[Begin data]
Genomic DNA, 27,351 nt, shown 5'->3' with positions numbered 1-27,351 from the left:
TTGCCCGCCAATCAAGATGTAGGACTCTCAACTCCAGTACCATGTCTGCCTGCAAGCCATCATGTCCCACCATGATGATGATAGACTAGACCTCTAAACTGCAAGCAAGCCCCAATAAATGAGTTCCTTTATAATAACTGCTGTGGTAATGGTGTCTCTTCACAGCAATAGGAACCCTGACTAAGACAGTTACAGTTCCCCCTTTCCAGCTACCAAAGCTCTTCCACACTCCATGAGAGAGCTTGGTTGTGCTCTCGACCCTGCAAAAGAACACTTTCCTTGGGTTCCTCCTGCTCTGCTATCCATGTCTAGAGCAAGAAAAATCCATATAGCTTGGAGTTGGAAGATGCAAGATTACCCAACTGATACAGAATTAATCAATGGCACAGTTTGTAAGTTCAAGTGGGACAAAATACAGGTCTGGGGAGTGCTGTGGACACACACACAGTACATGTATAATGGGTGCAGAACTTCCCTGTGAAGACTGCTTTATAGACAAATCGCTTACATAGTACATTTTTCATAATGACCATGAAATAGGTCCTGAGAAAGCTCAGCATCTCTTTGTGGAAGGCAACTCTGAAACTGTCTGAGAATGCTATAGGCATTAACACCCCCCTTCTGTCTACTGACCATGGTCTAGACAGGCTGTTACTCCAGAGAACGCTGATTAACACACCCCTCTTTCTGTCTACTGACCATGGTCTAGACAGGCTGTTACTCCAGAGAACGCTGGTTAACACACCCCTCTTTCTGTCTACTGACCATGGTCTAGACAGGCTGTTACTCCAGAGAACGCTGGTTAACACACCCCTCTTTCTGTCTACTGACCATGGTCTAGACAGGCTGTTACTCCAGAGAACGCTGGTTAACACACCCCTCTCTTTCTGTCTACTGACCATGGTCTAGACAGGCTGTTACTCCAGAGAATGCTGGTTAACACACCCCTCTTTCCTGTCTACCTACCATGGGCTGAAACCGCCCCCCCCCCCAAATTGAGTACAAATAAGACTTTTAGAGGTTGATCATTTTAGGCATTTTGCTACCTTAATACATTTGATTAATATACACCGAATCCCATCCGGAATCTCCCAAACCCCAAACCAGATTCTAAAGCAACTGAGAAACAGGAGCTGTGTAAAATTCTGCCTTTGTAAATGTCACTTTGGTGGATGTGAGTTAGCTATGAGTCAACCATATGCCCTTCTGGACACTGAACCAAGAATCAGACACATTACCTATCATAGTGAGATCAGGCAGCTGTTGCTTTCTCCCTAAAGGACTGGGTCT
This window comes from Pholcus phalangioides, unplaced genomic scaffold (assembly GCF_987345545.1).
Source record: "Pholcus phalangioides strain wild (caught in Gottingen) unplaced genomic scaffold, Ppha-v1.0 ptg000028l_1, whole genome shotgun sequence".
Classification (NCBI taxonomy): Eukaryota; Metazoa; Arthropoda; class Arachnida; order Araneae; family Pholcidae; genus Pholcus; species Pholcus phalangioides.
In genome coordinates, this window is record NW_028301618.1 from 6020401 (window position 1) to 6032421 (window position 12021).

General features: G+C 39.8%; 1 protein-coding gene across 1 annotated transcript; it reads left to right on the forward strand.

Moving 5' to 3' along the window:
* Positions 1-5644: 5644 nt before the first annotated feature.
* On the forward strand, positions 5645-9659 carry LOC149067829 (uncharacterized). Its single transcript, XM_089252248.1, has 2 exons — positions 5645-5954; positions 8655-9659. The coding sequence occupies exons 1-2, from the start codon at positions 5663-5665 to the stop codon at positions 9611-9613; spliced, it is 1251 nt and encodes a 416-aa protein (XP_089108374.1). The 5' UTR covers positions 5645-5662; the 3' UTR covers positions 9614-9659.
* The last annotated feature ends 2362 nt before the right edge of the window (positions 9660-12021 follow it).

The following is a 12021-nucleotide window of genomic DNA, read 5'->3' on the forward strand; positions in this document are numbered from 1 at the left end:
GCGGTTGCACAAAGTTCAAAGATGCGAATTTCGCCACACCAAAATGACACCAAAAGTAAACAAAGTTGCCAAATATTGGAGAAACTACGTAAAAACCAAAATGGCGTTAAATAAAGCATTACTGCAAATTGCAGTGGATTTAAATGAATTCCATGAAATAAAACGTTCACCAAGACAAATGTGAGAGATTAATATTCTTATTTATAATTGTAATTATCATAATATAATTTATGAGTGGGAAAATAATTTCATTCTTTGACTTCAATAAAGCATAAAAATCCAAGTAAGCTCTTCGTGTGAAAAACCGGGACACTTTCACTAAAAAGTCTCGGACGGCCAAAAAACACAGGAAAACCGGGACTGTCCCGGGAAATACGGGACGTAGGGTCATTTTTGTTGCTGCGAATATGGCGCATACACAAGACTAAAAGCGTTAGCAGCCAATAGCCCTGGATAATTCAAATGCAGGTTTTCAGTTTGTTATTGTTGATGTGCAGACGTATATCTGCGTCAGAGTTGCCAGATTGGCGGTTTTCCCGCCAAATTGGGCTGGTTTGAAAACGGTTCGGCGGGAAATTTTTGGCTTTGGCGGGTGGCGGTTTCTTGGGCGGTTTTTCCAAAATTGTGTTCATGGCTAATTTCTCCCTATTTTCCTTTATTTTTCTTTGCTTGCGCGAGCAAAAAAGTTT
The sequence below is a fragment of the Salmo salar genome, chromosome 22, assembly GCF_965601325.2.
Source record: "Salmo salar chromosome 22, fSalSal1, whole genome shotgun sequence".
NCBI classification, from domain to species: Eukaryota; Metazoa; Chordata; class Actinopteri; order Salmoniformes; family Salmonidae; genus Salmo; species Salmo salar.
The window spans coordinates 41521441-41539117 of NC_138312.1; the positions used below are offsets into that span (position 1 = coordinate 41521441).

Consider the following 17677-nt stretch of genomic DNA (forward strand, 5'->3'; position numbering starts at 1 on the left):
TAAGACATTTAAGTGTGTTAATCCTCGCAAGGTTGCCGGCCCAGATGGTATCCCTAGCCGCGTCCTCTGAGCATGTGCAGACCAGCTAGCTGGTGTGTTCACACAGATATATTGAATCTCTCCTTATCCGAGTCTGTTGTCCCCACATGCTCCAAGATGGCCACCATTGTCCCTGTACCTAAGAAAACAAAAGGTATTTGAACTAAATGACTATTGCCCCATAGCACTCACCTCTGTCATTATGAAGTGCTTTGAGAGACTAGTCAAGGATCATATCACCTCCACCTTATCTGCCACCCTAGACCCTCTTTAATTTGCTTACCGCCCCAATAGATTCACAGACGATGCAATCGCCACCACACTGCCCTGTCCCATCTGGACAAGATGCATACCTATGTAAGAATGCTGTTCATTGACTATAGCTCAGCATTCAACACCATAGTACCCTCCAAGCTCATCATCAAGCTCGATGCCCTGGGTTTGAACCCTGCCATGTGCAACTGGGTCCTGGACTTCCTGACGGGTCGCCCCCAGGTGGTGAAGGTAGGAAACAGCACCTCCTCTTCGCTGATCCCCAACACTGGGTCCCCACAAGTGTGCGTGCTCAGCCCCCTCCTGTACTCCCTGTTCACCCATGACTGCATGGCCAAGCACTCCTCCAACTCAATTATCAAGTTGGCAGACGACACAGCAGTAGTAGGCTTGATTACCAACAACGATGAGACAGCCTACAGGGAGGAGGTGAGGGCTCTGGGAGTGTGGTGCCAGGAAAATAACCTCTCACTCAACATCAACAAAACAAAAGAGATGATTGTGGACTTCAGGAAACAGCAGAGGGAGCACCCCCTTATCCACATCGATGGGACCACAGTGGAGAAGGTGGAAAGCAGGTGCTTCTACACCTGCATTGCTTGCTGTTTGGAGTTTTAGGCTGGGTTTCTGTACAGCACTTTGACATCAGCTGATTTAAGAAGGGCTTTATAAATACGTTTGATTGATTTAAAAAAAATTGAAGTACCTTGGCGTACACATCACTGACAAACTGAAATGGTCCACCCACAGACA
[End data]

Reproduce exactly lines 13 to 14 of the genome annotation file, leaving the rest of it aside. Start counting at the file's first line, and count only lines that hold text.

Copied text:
GCGGTTGCACAAAGTTCAAAGATGCGAATTTCGCCACACCAAAATGACACCAAAAGTAAACAAAGTTGCCAAATATTGGAGAAACTACGTAAAAACCAAAATGGCGTTAAATAAAGCATTACTGCAAATTGCAGTGGATTTAAATGAATTCCATGAAATAAAACGTTCACCAAGACAAATGTGAGAGATTAATATTCTTATTTATAATTGTAATTATCATAATATAATTTATGAGTGGGAAAATAATTTCATTCTTTGACTTCAATAAAGCATAAAAATCCAAGTAAGCTCTTCGTGTGAAAAACCGGGACACTTTCACTAAAAAGTCTCGGACGGCCAAAAAACACAGGAAAACCGGGACTGTCCCGGGAAATACGGGACGTAGGGTCATTTTTGTTGCTGCGAATATGGCGCATACACAAGACTAAAAGCGTTAGCAGCCAATAGCCCTGGATAATTCAAATGCAGGTTTTCAGTTTGTTATTGTTGATGTGCAGACGTATATCTGCGTCAGAGTTGCCAGATTGGCGGTTTTCCCGCCAAATTGGGCTGGTTTGAAAACGGTTCGGCGGGAAATTTTTGGCTTTGGCGGGTGGCGGTTTCTTGGGCGGTTTTTCCAAAATTGTGTTCATGGCTAATTTCTCCCTATTTTCCTTTATTTTTCTTTGCTTGCGCGAGCAAAAAAGTTT
The sequence below is a fragment of the Salmo salar genome, chromosome 22, assembly GCF_965601325.2.